From Cod, by Mark Kurlansky (Penguin, 1998), pp. 200-202:
Marine ecology is complex and tightly interwoven. When large factory ships in the North Sea overfish sand eels and other small fish that are ground into fish meal for heating fuel in Denmark, not only cod but seabirds go hungry. In 1986, seal herds ranged south in the North Sea and ate the coastal fish off of Norway because they were famished from the overfishing of capelin. Fishermen were calling for a seal hunt to save the North Sea fisheries from the seal. In 1995, both Norway and Canada rescinded their ban on seal hunting because the populations were growing and they eat cod.
In the late 1950s, Canada’s seal hunt had become a target of environmentalists when high prices for seal pelts and a huge herd had drawn packs of ruthless, unskilled amateur hunters with helicopters to the Newfoundland and Labrador coasts. In 1964, the anger of animal lovers throughout the world was stirred by a film made by Artek, a Montreal film company, that depicted a seal being skinned alive. The international protest did not abate when it was revealed that the skinner had been paid by the film company and that two of the other “hunters” turned out to be part of the film crew. In 1983, after intensive pressure from environmental groups culminated with a European Community boycott of seal products, Canada finally banned seal hunting, a traditional activity in Newfoundland and Labrador.
Not surprisingly, the 1995 reopening of the seal hunt met with national and international condemnation from environmentalist and animal-rights groups. The seal defenders claimed that there was no scientific basis for the seal hunt. Some even denied that seals eat cod. Before protecting the seal became a cause célèbre, everyone in Newfoundland knew that seals ate cod. The familiar label of the leading Newfoundland soft-drink company, G. H. Gaden, is a seal on an ice floe with the words keep cool. But in the less politically correct nineteenth century, a cod was in the seal’s mouth.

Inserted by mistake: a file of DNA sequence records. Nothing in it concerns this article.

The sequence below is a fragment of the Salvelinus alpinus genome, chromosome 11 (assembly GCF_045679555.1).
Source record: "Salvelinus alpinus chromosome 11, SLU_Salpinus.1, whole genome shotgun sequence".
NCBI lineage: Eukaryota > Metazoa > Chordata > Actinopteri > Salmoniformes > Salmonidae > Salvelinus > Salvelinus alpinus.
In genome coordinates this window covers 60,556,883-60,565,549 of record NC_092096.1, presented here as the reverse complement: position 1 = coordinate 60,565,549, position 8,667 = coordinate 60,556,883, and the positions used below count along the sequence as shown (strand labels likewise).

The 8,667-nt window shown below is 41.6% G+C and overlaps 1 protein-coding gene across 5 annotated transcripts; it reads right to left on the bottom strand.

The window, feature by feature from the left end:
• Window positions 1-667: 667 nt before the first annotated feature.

According to the Canadian government, the seal-hunting ban caused the harp seal population to double to 4.8 million, and if the ban had not been rescinded, it would be expected to be at 6 million by 2000. Seals eat enormous quantities of fish and are particularly disliked by fishermen because they are wasteful. Like the average North American consumer, gray, harbor, and harp seals do not like to deal with fish bones. They tear into the soft belly of the cod and leave most of the rest. “Seals don’t have to eat a lot of cod to have a big impact,” said George Rose. “It doesn’t mean we have to declare war on the seal. But we have to control the seal population.” One Canadian journalist, recalling Brigitte Bardot’s 1977 campaign in which she posed on an ice floe with a stuffed baby seal, suggested that the French actress pose hugging a codfish.
Given the interdependence of species, the fundamental question is whether other species—not just the seals but the phytoplankton, the zooplankton, the capelin, the seabirds, and the whales—will wait fifteen years for cod to return. Nature may have even less patience than politicians. “Whatever will work is going to work. It will not necessarily come out the same way,” said Rose. If the species that were eaten by cod become plentiful because the cod are not there to prey on them, other species may move in, and if the intruders are successful, there might not be enough food to support a large cod population again. Some biologists worry that rays, skates, and dogfish, which are small sharks, may already be moving in.
In addition, an unwanted relative has already shown up: the arctic cod (Boreogadus saida). This may not be bad for the marine ecology, but it is very bad news for fishermen. Arctic cod are about eight inches long and until now have been deemed of little commercial value. Because they are a much smaller fish, the adults do not compete with the Atlantic cod for food, but the young do. Even worse, arctic cod eat Atlantic cod eggs and larvae.